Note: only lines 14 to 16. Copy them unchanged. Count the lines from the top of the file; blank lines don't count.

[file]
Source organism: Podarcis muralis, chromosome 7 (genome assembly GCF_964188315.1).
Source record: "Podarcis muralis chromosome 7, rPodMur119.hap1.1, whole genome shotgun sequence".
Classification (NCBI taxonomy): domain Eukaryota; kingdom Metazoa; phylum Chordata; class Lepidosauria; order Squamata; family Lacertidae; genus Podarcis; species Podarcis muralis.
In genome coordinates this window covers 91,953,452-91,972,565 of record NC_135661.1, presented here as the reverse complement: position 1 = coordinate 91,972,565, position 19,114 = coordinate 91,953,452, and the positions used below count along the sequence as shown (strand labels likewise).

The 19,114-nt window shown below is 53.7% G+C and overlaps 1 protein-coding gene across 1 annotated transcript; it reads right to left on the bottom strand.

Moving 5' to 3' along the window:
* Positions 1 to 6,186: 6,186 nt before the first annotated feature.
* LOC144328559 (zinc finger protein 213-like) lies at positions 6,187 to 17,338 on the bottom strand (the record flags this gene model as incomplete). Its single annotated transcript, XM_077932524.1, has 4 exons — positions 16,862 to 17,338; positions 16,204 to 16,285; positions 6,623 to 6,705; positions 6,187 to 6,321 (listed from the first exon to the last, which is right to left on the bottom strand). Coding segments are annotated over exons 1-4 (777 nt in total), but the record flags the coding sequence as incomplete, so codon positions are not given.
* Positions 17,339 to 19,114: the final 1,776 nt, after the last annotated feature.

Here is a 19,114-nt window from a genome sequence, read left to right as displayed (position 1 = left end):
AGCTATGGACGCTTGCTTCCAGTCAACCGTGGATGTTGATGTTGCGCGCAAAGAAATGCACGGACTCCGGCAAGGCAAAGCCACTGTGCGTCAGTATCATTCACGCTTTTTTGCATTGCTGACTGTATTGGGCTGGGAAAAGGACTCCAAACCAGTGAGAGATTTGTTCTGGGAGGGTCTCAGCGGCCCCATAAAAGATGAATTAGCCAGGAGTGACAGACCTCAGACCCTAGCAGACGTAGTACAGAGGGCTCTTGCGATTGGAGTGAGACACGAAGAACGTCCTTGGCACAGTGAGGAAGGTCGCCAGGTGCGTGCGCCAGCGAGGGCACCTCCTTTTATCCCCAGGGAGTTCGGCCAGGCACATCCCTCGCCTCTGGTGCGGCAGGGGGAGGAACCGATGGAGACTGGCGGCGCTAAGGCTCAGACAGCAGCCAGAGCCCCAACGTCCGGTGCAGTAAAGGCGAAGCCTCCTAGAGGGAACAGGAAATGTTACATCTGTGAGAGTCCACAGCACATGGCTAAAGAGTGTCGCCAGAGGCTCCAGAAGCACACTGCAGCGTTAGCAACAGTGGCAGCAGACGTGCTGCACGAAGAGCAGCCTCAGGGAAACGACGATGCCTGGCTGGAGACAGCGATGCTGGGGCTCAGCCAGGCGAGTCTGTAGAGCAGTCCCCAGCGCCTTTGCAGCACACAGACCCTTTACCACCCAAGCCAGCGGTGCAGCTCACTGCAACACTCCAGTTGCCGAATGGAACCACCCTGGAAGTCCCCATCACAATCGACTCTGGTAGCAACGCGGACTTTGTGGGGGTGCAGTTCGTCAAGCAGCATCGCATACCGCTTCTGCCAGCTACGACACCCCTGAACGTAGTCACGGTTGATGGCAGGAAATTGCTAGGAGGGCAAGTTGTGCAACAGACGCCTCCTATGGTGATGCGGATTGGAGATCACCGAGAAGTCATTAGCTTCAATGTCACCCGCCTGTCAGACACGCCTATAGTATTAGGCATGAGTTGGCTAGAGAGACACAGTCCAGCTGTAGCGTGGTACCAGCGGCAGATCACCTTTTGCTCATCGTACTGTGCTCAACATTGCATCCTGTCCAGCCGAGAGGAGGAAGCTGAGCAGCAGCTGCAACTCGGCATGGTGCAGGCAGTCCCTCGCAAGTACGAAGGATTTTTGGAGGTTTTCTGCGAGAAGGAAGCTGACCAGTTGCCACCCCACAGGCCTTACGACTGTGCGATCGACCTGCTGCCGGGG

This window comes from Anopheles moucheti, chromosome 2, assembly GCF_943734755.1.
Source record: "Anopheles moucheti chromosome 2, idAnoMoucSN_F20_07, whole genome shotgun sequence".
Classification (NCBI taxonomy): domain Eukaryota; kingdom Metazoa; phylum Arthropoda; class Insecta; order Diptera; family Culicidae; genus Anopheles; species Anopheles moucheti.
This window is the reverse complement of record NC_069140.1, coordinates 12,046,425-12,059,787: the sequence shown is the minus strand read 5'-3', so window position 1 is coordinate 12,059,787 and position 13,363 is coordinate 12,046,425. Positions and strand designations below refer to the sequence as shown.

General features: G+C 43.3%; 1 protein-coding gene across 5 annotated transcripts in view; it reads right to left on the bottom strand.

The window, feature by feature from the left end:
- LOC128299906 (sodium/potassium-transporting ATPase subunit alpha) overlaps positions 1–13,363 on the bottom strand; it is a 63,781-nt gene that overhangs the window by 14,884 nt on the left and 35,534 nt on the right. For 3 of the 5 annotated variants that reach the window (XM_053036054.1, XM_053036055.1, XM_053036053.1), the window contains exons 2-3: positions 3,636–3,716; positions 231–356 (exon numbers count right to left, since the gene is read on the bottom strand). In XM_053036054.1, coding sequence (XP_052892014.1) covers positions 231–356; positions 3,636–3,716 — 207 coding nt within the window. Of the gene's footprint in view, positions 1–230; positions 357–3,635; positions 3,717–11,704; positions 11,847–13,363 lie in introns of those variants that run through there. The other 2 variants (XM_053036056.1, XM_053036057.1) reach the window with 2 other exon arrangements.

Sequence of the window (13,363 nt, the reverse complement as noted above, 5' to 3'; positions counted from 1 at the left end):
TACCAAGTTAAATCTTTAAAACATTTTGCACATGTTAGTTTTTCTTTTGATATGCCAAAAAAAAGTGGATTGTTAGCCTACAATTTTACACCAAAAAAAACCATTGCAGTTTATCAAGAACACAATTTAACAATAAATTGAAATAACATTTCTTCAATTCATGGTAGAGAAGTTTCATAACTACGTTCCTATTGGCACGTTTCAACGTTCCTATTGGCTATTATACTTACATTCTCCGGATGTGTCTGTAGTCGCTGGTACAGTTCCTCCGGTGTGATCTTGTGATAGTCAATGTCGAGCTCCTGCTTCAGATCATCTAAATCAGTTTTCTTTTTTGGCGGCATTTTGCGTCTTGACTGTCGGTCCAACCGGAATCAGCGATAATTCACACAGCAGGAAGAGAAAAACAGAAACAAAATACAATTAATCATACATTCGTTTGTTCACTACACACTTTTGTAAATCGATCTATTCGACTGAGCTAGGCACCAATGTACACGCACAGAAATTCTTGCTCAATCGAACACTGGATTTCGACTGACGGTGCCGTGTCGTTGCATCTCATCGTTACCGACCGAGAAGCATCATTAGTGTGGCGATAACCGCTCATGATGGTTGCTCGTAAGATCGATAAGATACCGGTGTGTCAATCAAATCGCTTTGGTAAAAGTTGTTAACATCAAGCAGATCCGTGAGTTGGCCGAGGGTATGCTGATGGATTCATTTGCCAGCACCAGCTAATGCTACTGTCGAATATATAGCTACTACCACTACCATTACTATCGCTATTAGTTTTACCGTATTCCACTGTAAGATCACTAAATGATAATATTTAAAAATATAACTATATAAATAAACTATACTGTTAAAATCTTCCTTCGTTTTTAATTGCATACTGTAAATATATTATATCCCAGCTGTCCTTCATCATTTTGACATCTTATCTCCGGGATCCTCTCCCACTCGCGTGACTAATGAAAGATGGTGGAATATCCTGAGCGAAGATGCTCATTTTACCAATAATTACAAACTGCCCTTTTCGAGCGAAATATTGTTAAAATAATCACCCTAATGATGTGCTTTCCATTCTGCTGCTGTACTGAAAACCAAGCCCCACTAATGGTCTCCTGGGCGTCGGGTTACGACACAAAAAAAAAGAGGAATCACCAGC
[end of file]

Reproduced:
Classification (NCBI taxonomy): domain Eukaryota; kingdom Metazoa; phylum Arthropoda; class Insecta; order Diptera; family Culicidae; genus Anopheles; species Anopheles moucheti.
This window is the reverse complement of record NC_069140.1, coordinates 12,046,425-12,059,787: the sequence shown is the minus strand read 5'-3', so window position 1 is coordinate 12,059,787 and position 13,363 is coordinate 12,046,425. Positions and strand designations below refer to the sequence as shown.

General features: G+C 43.3%; 1 protein-coding gene across 5 annotated transcripts in view; it reads right to left on the bottom strand.